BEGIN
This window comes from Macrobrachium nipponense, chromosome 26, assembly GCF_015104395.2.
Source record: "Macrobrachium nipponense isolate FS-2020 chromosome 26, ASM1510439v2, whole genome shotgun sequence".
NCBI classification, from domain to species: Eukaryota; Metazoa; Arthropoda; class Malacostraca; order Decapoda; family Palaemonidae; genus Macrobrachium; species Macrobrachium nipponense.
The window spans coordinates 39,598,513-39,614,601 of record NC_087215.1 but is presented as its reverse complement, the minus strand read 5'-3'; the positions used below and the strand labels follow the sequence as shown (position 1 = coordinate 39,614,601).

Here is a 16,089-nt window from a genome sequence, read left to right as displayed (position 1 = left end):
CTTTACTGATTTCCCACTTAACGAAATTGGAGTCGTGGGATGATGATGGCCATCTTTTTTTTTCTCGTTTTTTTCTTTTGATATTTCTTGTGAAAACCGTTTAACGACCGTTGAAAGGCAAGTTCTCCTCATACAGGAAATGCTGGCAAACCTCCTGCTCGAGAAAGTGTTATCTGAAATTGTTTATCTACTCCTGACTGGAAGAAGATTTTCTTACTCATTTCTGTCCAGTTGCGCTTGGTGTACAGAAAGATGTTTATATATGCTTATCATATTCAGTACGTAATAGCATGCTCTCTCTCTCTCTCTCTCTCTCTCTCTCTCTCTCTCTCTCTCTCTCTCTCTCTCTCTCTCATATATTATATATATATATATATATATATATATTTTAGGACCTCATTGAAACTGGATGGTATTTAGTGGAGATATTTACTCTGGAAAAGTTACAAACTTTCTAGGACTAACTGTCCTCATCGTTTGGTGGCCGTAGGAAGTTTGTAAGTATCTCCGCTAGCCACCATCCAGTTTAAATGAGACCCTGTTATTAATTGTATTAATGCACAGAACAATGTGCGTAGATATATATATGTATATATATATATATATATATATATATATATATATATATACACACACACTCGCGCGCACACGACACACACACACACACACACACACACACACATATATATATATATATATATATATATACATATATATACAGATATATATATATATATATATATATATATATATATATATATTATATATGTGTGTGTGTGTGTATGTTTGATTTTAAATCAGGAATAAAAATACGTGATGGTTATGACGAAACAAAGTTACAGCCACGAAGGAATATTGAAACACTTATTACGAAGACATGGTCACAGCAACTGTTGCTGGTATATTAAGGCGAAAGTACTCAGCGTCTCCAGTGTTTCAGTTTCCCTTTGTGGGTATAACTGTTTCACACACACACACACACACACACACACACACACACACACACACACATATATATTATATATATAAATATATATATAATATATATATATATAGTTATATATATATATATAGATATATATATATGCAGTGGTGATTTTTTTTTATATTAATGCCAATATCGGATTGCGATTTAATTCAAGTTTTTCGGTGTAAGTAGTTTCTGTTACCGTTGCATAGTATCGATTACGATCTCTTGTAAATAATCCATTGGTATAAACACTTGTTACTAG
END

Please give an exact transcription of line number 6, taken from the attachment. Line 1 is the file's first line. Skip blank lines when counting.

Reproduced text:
CTTTACTGATTTCCCACTTAACGAAATTGGAGTCGTGGGATGATGATGGCCATCTTTTTTTTTCTCGTTTTTTTCTTTTGATATTTCTTGTGAAAACCGTTTAACGACCGTTGAAAGGCAAGTTCTCCTCATACAGGAAATGCTGGCAAACCTCCTGCTCGAGAAAGTGTTATCTGAAATTGTTTATCTACTCCTGACTGGAAGAAGATTTTCTTACTCATTTCTGTCCAGTTGCGCTTGGTGTACAGAAAGATGTTTATATATGCTTATCATATTCAGTACGTAATAGCATGCTCTCTCTCTCTCTCTCTCTCTCTCTCTCTCTCTCTCTCTCTCTCTCTCTCTCTCTCTCTCATATATTATATATATATATATATATATATATATTTTAGGACCTCATTGAAACTGGATGGTATTTAGTGGAGATATTTACTCTGGAAAAGTTACAAACTTTCTAGGACTAACTGTCCTCATCGTTTGGTGGCCGTAGGAAGTTTGTAAGTATCTCCGCTAGCCACCATCCAGTTTAAATGAGACCCTGTTATTAATTGTATTAATGCACAGAACAATGTGCGTAGATATATATATGTATATATATATATATATATATATATATATATATATATATACACACACACTCGCGCGCACACGACACACACACACACACACACACACACACACATATATATATATATATATATATATATACATATATATACAGATATATATATATATATATATATATATATATATATATATATTATATATGTGTGTGTGTGTGTATGTTTGATTTTAAATCAGGAATAAAAATACGTGATGGTTATGACGAAACAAAGTTACAGCCACGAAGGAATATTGAAACACTTATTACGAAGACATGGTCACAGCAACTGTTGCTGGTATATTAAGGCGAAAGTACTCAGCGTCTCCAGTGTTTCAGTTTCCCTTTGTGGGTATAACTGTTTCACACACACACACACACACACACACACACACACACACACACACACATATATATTATATATATAAATATATATATAATATATATATATATAGTTATATATATATATATAGATATATATATATGCAGTGGTGATTTTTTTTTATATTAATGCCAATATCGGATTGCGATTTAATTCAAGTTTTTCGGTGTAAGTAGTTTCTGTTACCGTTGCATAGTATCGATTACGATCTCTTGTAAATAATCCATTGGTATAAACACTTGTTACTAG